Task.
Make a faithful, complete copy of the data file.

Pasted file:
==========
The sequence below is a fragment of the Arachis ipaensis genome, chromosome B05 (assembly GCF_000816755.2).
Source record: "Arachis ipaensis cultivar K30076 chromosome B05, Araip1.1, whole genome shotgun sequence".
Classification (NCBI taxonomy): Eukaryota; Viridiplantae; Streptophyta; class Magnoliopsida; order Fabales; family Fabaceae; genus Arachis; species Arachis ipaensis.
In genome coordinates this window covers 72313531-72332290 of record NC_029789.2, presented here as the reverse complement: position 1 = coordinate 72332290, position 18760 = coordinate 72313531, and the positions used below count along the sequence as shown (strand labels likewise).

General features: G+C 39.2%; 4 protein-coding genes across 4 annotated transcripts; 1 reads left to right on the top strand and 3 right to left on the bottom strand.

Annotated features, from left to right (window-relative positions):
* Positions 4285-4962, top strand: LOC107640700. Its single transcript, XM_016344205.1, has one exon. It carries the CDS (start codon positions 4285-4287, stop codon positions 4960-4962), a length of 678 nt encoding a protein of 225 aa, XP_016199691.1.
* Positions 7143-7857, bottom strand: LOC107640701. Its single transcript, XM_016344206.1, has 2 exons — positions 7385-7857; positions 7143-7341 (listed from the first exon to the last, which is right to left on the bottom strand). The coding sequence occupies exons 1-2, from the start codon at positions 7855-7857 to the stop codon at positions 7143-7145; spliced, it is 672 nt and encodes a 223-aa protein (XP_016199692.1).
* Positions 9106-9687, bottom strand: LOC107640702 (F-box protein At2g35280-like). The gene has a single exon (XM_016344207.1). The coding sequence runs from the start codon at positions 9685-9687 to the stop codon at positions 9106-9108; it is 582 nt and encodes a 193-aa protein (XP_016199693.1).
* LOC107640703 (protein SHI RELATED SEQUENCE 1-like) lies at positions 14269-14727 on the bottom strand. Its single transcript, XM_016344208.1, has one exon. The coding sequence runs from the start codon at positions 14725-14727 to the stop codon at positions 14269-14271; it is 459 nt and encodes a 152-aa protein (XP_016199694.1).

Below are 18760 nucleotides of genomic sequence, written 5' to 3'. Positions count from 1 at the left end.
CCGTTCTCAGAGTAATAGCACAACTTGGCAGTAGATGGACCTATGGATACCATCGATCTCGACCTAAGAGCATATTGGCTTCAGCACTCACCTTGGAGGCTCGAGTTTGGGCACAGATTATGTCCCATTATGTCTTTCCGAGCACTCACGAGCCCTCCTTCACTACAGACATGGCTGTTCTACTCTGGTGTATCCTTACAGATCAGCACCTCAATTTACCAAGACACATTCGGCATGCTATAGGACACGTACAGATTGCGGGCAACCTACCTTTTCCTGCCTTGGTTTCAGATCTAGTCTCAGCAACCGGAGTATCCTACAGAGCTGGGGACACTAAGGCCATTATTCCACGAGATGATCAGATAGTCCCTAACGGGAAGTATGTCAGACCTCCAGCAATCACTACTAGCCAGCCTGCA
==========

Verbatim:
The sequence below is a fragment of the Arachis ipaensis genome, chromosome B05 (assembly GCF_000816755.2).
Source record: "Arachis ipaensis cultivar K30076 chromosome B05, Araip1.1, whole genome shotgun sequence".
Classification (NCBI taxonomy): Eukaryota; Viridiplantae; Streptophyta; class Magnoliopsida; order Fabales; family Fabaceae; genus Arachis; species Arachis ipaensis.
In genome coordinates this window covers 72313531-72332290 of record NC_029789.2, presented here as the reverse complement: position 1 = coordinate 72332290, position 18760 = coordinate 72313531, and the positions used below count along the sequence as shown (strand labels likewise).

General features: G+C 39.2%; 4 protein-coding genes across 4 annotated transcripts; 1 reads left to right on the top strand and 3 right to left on the bottom strand.

Annotated features, from left to right (window-relative positions):
* Positions 4285-4962, top strand: LOC107640700. Its single transcript, XM_016344205.1, has one exon. It carries the CDS (start codon positions 4285-4287, stop codon positions 4960-4962), a length of 678 nt encoding a protein of 225 aa, XP_016199691.1.
* Positions 7143-7857, bottom strand: LOC107640701. Its single transcript, XM_016344206.1, has 2 exons — positions 7385-7857; positions 7143-7341 (listed from the first exon to the last, which is right to left on the bottom strand). The coding sequence occupies exons 1-2, from the start codon at positions 7855-7857 to the stop codon at positions 7143-7145; spliced, it is 672 nt and encodes a 223-aa protein (XP_016199692.1).
* Positions 9106-9687, bottom strand: LOC107640702 (F-box protein At2g35280-like). The gene has a single exon (XM_016344207.1). The coding sequence runs from the start codon at positions 9685-9687 to the stop codon at positions 9106-9108; it is 582 nt and encodes a 193-aa protein (XP_016199693.1).
* LOC107640703 (protein SHI RELATED SEQUENCE 1-like) lies at positions 14269-14727 on the bottom strand. Its single transcript, XM_016344208.1, has one exon. The coding sequence runs from the start codon at positions 14725-14727 to the stop codon at positions 14269-14271; it is 459 nt and encodes a 152-aa protein (XP_016199694.1).

Below are 18760 nucleotides of genomic sequence, written 5' to 3'. Positions count from 1 at the left end.
CCGTTCTCAGAGTAATAGCACAACTTGGCAGTAGATGGACCTATGGATACCATCGATCTCGACCTAAGAGCATATTGGCTTCAGCACTCACCTTGGAGGCTCGAGTTTGGGCACAGATTATGTCCCATTATGTCTTTCCGAGCACTCACGAGCCCTCCTTCACTACAGACATGGCTGTTCTACTCTGGTGTATCCTTACAGATCAGCACCTCAATTTACCAAGACACATTCGGCATGCTATAGGACACGTACAGATTGCGGGCAACCTACCTTTTCCTGCCTTGGTTTCAGATCTAGTCTCAGCAACCGGAGTATCCTACAGAGCTGGGGACACTAAGGCCATTATTCCACGAGATGATCAGATAGTCCCTAACGGGAAGTATGTCAGACCTCCAGCAATCACTACTAGCCAGCCTGCA